Life-Saving Whole Blood is Now Carried on All Air Methods Medical Helicopters in Arizona


Improving patient outcomes by transfusing donated whole blood to save lives in the air

Whole blood makes a difference for patients in Arizona

All LifeNet, Native Air, and TriState CareFlight medical helicopters now carry life-saving whole blood to administer in flight when needed. Photo courtesy of TriState CareFlight.
All LifeNet, Native Air, and TriState CareFlight medical helicopters now carry life-saving whole blood to administer in flight when needed. Photo courtesy of TriState CareFlight.

Phoenix, AZ, June 06, 2024 (GLOBE NEWSWIRE) — The LifeNet, Native Air, and TriState CareFlight programs across Arizona are proud to announce they now carry and can administer whole blood onboard every air medical transport via helicopter. These programs are all part of Air Methods, the leading air medical service provider in the nation. Having whole blood aboard their helicopters allows their industry-leading trauma clinicians to provide additional life-saving care when every minute counts. 

“There is no question that whole blood is better than separate blood components, and it is safe for patients of all ages,” said Scott Hax, flight paramedic with Native Air 18 in Show Low.  

Each unit of whole blood provides red blood cells, platelets, plasma, and clotting factors for superior outcomes for patients suffering from trauma or hemorrhagic shock. It is particularly valuable in rural areas where there may be limited access to donated blood. Since the Air Methods programs all carry their own blood supply, their clinicians can administer it in-flight while preserving hospital stock. The crews previously carried packed red blood cells and plasma and are excited to now carry whole blood which delivers oxygen around the body more effectively.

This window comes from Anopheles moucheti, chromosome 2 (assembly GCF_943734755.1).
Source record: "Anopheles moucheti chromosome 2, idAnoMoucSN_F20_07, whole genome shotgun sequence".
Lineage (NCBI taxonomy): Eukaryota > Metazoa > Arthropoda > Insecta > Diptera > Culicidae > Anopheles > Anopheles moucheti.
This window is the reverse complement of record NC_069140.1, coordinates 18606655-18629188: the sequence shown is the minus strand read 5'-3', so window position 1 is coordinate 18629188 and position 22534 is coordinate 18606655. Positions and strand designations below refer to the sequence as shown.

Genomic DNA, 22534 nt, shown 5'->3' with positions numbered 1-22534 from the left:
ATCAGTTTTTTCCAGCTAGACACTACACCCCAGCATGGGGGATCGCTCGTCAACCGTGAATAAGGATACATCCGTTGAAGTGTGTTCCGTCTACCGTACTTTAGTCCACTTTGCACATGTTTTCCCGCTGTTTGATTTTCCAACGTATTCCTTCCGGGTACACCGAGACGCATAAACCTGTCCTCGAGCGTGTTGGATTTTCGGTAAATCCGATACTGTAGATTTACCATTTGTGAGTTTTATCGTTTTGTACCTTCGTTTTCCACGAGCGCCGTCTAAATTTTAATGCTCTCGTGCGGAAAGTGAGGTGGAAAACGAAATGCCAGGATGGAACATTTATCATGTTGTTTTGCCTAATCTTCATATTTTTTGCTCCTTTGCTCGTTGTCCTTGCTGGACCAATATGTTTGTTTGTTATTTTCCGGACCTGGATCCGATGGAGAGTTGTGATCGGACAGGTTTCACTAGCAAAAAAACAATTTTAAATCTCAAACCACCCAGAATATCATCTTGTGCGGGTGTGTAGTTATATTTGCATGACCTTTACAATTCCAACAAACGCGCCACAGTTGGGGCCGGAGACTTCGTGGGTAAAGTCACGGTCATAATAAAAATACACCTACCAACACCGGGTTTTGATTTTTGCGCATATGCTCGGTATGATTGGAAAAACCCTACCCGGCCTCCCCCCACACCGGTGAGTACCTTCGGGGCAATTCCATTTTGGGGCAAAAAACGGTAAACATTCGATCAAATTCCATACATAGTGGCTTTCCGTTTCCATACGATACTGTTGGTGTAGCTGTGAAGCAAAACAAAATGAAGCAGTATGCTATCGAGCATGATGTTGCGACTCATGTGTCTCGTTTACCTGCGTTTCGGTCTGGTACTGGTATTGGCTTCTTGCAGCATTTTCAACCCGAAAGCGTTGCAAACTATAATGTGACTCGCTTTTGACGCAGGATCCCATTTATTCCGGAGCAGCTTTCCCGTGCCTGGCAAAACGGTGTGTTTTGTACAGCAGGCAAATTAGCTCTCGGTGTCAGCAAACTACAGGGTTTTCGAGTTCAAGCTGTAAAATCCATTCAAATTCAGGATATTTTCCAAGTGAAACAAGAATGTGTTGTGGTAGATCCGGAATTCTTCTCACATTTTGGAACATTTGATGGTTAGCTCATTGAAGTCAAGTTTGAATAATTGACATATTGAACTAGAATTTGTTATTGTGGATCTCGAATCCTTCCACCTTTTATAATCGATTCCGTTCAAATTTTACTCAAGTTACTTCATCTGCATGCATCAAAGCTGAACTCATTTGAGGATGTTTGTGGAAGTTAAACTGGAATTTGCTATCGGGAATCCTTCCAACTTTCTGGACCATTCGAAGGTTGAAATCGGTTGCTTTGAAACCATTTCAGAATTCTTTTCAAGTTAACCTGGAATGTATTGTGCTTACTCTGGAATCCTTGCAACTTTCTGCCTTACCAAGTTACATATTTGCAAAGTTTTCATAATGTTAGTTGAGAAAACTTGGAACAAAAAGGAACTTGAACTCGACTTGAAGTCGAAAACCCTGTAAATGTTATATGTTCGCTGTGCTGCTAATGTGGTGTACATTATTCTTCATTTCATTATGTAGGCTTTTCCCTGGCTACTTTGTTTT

The earlier patients receive whole blood, the better their outcomes, showing the significance of pre-hospital transfusion. Moderately to severely injured patients, including those with head injuries, particularly benefit from whole blood transfusions. 

“Using whole blood offers several advantages over component therapy,” said Air Methods Clinical Director Kait Price. “Whole blood contains all components necessary for effective resuscitation, which can be crucial in treating trauma patients who require rapid transfusion. This comprehensive approach minimizes delays and optimizes patient outcomes by addressing multiple needs simultaneously, making it a superior option for critical care in high-stress environments like pre-hospital care.” 

According to the National Institutes of Health, the ability to separate blood into its different components was developed in 1940, and it became more common to administer blood products due, in part, to the improved ability to store them. However, blood components don’t carry oxygen as well as whole blood, and during the wars in Afghanistan and Iraq the military brought whole blood transfusion back into favor. Doctors found that using warm whole blood allowed trauma patients to recover faster and live longer. Additionally, using universal, low-titer O blood is not only safe in both children and adults, but it also eliminates the time needed to test patients for blood type when every minute counts in an emergency.    

All Air Methods clinicians have at least three years of experience in an emergency or intensive care setting before joining a flight crew. They receive ongoing advanced training, and every nurse and paramedic has access to Air Methods Ascend, an in-person and online training program that allows clinicians to perform at the top of their licensure. Air Methods Ascend is available to medical personnel across the country. 



CONTACT: Denisse Coffman Air Methods 720-666-8499 [email protected] 

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